The Kremlin will try to escape responsibility by using propaganda to suggest the involvement of Ukraine and the West, which many Russian citizens will likely believe because they live in a controlled media environment, Tsvetlin Yovchev, former head of the Bulgarian counter-intelligence agency DANS, told Nova TV.

“Russia underestimated, ignored and even mocked the signal of a terrorist attack sent by the US […]  You can’t have basic security measures in a place like this, where more than 6,000 people gather. It turned out that there weren’t even police patrols there,” he said.


The attack brought back memories of past decades, including the wars against Chechen separatists in the 1990s and 2000s that helped enable Putin’s rise to power.

Putin used most of those violent incidents, like the 2002 Moscow theatre hostage crisis or the 2004 Beslan school siege, to justify the rollback of political freedoms or crackdown on Chechen separatists.

Ukraine’s Foreign Minister Dmytro Kuleba called Putin a “pathological liar” on Sunday, adding the Kremlin’s “only goal is to motivate more Russians to die in their senseless and criminal war against Ukraine, as well as to instil even more hatred for other nations, not just Ukrainians, but the entire West”.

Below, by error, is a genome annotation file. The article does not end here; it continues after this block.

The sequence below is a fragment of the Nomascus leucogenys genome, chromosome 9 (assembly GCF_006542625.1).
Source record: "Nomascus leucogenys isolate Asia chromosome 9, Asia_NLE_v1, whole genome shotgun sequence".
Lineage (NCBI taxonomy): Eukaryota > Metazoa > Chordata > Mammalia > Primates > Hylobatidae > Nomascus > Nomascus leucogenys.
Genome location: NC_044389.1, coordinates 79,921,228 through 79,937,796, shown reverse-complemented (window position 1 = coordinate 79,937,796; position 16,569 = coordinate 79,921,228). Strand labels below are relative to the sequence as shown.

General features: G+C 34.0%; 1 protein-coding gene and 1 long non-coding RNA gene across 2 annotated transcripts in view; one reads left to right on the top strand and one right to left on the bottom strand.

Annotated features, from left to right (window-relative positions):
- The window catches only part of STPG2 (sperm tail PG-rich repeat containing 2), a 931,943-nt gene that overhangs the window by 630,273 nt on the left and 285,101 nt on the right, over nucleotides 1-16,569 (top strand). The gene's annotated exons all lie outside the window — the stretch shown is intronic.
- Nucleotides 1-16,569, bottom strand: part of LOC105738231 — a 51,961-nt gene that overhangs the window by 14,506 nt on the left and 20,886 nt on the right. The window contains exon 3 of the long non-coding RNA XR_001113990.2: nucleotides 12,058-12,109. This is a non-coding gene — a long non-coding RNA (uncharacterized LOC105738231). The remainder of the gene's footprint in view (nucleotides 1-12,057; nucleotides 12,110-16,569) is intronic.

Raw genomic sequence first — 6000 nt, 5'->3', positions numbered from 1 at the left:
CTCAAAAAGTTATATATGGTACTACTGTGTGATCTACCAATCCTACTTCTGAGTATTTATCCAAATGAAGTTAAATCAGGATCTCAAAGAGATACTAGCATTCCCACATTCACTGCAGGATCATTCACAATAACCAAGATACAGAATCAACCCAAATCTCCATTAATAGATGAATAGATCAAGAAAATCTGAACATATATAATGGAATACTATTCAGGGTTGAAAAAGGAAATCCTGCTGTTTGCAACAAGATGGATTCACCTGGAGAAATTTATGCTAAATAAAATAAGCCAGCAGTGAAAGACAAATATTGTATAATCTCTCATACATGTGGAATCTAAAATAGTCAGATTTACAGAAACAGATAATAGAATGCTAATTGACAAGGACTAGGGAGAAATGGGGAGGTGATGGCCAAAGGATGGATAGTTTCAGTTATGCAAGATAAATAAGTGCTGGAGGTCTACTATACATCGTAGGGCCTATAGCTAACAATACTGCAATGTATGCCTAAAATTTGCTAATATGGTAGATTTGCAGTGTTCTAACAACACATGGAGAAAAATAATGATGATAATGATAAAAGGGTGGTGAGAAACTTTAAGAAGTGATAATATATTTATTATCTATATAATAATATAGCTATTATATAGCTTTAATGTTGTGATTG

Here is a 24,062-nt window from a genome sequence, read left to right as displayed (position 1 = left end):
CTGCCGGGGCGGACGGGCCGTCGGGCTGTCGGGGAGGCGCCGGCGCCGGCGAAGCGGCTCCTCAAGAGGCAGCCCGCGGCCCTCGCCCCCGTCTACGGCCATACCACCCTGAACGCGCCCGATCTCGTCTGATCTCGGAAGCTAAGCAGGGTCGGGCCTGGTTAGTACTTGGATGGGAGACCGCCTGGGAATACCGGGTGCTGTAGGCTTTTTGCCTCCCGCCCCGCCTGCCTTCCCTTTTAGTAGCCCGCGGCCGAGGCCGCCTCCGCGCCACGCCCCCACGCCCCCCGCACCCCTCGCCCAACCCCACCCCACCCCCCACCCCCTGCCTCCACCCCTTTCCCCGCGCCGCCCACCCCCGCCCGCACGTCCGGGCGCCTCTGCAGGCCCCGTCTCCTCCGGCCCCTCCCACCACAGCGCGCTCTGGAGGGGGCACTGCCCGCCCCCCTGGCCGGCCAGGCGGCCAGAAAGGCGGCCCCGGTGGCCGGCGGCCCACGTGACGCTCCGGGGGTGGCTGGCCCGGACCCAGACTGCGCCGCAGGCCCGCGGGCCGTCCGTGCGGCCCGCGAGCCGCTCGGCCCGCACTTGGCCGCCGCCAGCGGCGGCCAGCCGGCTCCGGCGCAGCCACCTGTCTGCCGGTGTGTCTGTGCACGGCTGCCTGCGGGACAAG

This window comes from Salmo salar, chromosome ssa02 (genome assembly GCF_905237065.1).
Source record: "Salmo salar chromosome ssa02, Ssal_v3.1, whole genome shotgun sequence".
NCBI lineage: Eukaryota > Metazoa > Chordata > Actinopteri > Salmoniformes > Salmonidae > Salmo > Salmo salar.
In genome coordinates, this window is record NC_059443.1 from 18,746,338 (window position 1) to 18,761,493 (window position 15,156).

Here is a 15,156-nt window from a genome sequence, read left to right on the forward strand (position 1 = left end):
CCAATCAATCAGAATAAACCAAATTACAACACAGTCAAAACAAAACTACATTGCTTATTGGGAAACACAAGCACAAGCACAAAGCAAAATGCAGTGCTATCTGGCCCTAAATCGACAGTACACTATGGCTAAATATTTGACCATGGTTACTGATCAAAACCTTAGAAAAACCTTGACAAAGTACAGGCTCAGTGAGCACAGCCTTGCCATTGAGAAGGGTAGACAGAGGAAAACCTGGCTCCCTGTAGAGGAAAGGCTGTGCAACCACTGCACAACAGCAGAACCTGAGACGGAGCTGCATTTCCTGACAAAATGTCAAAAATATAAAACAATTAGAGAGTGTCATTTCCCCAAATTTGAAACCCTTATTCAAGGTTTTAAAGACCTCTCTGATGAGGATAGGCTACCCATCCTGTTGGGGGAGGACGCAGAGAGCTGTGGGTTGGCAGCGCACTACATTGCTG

‘No links with Ukraine’

Italy’s Foreign Minister Antonio Tajani called for calm, underlining Moscow’s attempts to instrumentalise the attack.

“After the terrorist attack in Moscow, which we condemned, we must always be calm, prudent, avoid an escalation,” Tajani said speaking to journalists on the sidelines of a Forza Italia election initiative.


“I believe that after every verification and every assessment, considerations must be made, which in any case must push all parties to be very prudent,” Tajani added.

“We must invite Russia not to instrumentalise the attack,” he said. “We are living in a moment of great international tension, so we must be very prudent and verify all the information,” he stressed.

Similarly, Italy’s defence minister, Guido Crosetto (Fratelli d’Italia), ruled out Ukraine’s involvement.

“There are no links between Ukraine and Isis. Nor would they be allowed by the allies of the Ukrainians, who consider ISIS in the same way as Hamas, a terrorist organisation, to be fought in every way. For Kyiv even to think of helping Isis would be tantamount to double suicide”, he told Il Messaggero.

Germany’s CDU/CSU foreign policy spokesman Roderich Kiesewetter told Bild am Sonntag that by blaming Ukraine, Russia shows that it plans “to use this terrorist attack strategically for its warfare […] a new wave of mobilisation in Russia likely”.

Poland’s Defence Minister Wladyslaw Kosiniak-Kamysz said Poland was constantly monitoring the situation.

“I am in contact with the general staff of the Polish Army, all services and our allies. We are analysing this situation regarding its possible impact on Poland’s security.”

To suggest a correction or clarification, write to us here
You can also highlight the text and press Ctrl + Enter

Comments (0)

Write the first comment for this!